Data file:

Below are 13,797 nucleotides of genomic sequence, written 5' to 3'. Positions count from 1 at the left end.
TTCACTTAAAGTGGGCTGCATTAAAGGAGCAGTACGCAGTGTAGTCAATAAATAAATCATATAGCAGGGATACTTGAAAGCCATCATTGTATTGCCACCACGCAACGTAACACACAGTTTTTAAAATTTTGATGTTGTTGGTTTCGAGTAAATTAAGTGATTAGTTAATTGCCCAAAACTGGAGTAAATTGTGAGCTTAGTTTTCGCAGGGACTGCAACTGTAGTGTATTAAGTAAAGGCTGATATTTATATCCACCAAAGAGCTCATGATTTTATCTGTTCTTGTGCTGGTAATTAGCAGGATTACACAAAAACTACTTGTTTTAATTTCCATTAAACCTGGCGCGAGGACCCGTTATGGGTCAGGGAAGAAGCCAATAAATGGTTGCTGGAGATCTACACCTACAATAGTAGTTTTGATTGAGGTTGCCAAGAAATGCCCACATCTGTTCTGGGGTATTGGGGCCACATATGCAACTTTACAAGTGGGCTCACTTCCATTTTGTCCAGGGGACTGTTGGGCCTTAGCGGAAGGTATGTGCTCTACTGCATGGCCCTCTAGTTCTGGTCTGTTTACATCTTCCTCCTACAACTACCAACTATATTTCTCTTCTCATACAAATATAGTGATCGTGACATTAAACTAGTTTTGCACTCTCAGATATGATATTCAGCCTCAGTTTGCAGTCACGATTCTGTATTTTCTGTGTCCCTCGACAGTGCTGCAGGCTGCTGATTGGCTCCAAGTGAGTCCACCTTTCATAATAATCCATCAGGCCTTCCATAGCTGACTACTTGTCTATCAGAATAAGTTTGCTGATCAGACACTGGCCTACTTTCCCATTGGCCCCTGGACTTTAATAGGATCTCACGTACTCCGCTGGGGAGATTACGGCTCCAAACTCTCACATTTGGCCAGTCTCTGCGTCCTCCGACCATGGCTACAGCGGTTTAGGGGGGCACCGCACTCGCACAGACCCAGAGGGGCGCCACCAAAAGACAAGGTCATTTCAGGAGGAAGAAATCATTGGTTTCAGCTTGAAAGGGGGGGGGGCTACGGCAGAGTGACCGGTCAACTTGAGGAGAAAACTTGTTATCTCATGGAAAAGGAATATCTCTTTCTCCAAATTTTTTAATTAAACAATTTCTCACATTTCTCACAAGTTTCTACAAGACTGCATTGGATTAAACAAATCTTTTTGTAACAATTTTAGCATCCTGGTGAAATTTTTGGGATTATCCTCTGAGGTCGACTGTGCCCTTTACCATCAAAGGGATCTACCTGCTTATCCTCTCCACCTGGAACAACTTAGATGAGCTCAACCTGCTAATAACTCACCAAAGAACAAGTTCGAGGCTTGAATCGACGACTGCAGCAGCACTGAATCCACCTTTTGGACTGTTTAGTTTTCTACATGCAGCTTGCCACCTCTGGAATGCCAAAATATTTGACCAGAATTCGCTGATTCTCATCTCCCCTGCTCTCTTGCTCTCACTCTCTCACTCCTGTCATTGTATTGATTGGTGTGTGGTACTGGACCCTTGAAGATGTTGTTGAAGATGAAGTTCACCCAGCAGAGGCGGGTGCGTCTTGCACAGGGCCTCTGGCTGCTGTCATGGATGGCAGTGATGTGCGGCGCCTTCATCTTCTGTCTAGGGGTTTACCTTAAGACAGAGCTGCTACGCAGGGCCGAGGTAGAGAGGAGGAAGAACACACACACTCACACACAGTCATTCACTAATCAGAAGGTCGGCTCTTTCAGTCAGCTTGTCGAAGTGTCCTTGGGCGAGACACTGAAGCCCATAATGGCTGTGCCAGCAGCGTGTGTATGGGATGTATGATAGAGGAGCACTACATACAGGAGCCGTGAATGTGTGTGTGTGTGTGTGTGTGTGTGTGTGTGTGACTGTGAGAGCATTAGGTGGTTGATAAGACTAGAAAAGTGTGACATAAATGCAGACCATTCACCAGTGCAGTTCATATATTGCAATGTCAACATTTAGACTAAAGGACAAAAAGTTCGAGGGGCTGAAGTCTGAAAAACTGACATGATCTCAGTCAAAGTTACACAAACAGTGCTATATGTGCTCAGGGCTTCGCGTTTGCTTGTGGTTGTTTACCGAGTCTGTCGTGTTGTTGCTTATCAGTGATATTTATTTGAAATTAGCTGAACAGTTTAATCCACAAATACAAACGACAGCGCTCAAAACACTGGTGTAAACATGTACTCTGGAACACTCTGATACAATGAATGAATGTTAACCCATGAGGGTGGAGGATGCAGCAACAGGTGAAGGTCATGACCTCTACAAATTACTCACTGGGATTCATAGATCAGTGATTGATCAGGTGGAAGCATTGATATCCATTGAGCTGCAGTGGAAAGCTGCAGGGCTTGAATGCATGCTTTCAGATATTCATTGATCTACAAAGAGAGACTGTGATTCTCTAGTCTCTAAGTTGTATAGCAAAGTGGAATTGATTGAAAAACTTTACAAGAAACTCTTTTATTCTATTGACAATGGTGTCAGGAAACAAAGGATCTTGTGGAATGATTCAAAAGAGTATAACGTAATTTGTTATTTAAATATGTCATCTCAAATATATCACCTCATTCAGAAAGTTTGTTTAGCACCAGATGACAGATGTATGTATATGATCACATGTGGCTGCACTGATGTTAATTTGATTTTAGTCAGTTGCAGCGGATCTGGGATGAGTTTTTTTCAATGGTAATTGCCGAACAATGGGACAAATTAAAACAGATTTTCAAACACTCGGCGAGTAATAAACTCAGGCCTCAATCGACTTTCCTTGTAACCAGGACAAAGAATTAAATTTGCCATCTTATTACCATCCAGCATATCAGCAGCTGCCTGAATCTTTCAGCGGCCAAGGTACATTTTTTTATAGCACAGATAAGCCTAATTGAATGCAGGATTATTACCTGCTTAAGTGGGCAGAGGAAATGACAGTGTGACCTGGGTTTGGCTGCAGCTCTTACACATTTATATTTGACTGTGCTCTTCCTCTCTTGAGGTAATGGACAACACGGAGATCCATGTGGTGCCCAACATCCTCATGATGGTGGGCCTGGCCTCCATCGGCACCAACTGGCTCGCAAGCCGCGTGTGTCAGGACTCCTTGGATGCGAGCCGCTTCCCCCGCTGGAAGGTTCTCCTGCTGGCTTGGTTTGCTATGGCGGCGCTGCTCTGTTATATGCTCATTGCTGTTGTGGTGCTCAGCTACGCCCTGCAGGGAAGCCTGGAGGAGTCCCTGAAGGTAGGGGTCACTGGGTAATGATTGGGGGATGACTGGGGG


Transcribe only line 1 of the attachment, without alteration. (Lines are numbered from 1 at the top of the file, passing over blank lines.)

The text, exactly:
Below are 13,797 nucleotides of genomic sequence, written 5' to 3'. Positions count from 1 at the left end.